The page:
After years of touring with an Ellesmere Port seven-piece band, Amsterdam frontman Ian Prowse has made his first solo album.
The singer, who now lives in Liverpool city centre having been raised in Little Sutton, says that Amsterdam are still going but that he has written a collection of songs that he wanted to record for a solo project. The album will be called Who Loves Ya Baby .
He said: “This is my first solo album so it kind of frees you up to do anything you want musically.
“Amsterdam will always continue – we did three great shows in Liverpool last year – but it seemed to make sense because this record has a bit of everything on it.
“There are big Celtic soul songs, some Gil Scott-Heron inspired stuff, some total rockers and a couple of very bleak numbers.
“It reflects what I’ve done for the past six years since the last Amsterdam record Arm in Arm . Some of the songs are directly inspired from me doing a degree in modern history and then a masters degree in Irish studies.
“It’s a world full of nuances and things are very rarely black and white, however you do realise that at higher levels of academia people’s hearts and minds are there to be won which lead to me writing about some specific historical subjects on this record. The First World War, racism, the Cuban revolution, the NHS, it’s all there.
“Of course there’s plenty of the personal too. I thought doing an MA was the hardest thing I’d ever do until I became a dad. Any parent will tell you nobody quite explains how hard it is to you before you do it.”
Lots of the songs are inspired by Liverpool, and Ian recruited Does This Train Stop On Merseyside, producer Tony Kiley, to work his magic again.
“Tony encourages me to just write without worrying about anything,” Ian says.
“We did it all at the Motor Museum here in Liverpool and it’s come out a treat.”
The album follows last year’s Very Best of Ian Prowse compilation.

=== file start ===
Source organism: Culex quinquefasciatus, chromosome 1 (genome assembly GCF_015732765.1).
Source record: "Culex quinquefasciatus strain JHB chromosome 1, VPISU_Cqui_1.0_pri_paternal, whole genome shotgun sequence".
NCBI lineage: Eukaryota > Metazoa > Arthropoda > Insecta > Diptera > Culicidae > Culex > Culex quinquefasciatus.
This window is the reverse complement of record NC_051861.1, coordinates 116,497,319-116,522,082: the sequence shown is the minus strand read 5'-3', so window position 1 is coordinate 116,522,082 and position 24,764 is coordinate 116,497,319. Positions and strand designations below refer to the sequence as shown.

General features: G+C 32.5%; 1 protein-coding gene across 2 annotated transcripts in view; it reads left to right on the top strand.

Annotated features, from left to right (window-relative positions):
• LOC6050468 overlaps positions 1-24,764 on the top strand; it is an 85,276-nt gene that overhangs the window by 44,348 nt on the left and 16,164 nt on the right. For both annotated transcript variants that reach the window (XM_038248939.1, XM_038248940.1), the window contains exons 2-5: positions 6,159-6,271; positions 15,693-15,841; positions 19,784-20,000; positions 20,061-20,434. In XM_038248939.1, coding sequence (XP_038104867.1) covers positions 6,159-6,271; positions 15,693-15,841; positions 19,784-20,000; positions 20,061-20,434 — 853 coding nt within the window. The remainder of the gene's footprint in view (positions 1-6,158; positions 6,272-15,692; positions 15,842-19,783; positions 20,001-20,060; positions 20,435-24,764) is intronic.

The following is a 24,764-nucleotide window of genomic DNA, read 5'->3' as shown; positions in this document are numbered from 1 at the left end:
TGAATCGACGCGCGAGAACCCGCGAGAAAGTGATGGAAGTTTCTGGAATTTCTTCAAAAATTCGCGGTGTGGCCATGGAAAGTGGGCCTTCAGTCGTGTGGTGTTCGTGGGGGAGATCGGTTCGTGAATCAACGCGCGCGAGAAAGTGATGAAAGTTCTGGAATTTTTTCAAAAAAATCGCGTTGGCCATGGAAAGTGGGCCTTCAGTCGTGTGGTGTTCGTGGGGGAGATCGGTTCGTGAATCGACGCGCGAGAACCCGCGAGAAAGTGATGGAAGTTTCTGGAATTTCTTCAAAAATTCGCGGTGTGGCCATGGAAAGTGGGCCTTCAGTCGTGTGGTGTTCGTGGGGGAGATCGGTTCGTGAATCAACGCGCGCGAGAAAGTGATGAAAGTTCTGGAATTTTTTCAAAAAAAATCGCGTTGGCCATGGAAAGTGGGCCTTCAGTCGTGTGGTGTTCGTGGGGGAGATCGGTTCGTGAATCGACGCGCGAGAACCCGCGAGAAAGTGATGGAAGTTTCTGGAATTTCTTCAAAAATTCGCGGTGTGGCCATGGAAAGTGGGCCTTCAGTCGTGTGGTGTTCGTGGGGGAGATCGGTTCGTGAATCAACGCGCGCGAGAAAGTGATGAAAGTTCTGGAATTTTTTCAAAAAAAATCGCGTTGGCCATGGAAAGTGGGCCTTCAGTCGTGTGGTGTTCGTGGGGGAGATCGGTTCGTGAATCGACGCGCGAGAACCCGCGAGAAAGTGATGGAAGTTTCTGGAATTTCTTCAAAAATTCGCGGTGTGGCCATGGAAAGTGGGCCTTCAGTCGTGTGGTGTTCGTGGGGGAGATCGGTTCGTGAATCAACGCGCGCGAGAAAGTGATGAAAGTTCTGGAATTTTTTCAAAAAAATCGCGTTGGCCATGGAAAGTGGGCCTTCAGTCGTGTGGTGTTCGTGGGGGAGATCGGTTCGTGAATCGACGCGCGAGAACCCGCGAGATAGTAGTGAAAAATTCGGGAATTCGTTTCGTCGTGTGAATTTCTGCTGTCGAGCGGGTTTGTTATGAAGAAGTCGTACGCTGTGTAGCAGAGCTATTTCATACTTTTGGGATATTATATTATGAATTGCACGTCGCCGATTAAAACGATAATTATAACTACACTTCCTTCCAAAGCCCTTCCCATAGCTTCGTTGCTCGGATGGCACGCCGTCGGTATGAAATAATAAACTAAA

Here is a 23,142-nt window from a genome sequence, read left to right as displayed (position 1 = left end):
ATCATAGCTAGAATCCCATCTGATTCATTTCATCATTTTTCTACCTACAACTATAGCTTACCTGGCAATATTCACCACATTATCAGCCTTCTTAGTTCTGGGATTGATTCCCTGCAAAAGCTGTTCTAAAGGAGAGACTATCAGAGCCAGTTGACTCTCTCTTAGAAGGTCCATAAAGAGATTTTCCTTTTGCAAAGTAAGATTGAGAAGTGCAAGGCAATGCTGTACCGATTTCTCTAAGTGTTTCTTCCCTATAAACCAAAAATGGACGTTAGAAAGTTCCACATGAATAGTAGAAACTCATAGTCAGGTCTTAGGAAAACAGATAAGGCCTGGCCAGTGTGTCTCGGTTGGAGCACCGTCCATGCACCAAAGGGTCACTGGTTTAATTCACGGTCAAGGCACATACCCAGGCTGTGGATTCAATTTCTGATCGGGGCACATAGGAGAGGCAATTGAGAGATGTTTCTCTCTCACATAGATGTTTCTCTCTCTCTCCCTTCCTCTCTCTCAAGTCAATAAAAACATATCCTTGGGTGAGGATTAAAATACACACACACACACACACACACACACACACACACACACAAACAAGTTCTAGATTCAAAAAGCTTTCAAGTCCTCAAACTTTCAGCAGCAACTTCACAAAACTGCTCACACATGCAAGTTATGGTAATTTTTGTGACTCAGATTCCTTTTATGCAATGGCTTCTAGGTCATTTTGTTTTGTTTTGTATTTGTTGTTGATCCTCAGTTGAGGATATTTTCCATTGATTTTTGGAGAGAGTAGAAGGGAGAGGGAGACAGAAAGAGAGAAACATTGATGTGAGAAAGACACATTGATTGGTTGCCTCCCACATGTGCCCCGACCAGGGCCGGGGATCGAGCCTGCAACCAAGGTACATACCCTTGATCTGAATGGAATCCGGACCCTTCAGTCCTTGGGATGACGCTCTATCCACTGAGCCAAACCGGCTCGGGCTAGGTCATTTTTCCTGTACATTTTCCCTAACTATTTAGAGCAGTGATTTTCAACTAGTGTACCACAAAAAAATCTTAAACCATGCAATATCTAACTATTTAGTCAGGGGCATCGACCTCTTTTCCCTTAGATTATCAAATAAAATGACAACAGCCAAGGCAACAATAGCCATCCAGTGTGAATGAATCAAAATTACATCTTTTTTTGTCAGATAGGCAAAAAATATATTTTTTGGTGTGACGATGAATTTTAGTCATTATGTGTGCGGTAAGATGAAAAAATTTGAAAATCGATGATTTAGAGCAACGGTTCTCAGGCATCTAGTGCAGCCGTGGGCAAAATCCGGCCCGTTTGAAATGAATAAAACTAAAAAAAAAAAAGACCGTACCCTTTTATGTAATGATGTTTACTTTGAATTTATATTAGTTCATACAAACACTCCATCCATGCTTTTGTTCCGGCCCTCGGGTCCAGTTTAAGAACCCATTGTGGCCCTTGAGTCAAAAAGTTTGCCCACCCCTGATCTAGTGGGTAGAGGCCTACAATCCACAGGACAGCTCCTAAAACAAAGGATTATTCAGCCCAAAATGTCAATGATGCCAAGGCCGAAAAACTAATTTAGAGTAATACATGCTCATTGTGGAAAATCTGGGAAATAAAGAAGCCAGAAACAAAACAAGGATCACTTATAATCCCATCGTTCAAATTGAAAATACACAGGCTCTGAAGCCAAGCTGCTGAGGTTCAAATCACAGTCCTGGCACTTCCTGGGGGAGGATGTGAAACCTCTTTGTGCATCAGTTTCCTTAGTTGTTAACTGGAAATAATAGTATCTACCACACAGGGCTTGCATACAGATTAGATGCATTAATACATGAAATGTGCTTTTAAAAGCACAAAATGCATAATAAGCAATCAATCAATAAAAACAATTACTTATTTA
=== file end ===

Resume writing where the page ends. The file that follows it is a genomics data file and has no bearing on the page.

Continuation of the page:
“All my best songs with Pele and Amsterdam were on one CD sort of drew a line under where I’d got to,” he says. “So this had to be special, a new beginning and I think we did it, the opening song God and Man, for example, sounds like nothing I’ve ever done before.”
The album is being put out by IRL Records and has been funded by Ian’s fans.
He says: “We did a pledge for the recording costs – always the biggest outlay if you’re making a proper band record and the one thing record companies can’t afford – and my fans responded brilliantly. God bless them.”
How does a pledge record differfrom a traditional record company funded one?
“There wasn’t a big difference in recording this album to my others really,” he reflects. “It was the same basic team as myself – my cousin Johnny Barlow and Tony Kiley laying down the basic tracks and working through the songs.
“It will come out as an Ian Prowse CD but our Johnny has put in his best ever work including everything he’s done in Amsterdam. I couldn’t do it without them. I’m not that good at recognising which of my songs are the ones people will love the most.
“When the album comes out I’ll be taking the full Amsterdam band out on the road to promote it. I really can’t wait to play I Did It For Love and Anger Mountain to our audience.
“I’m doing a solo show at the Rodewald suite but that’s already sold out so we’re putting together a really big gig in May with the full band and a brass section so we can do some of those old Pele numbers justice as well.”
Prowse talks through the new album track by track
God and Man
This is a real Liverpool song for a real Liverpool girl. Written about the day my daughter Rosalita was christened down in St Nicks, the sailors' church by the Pier Head.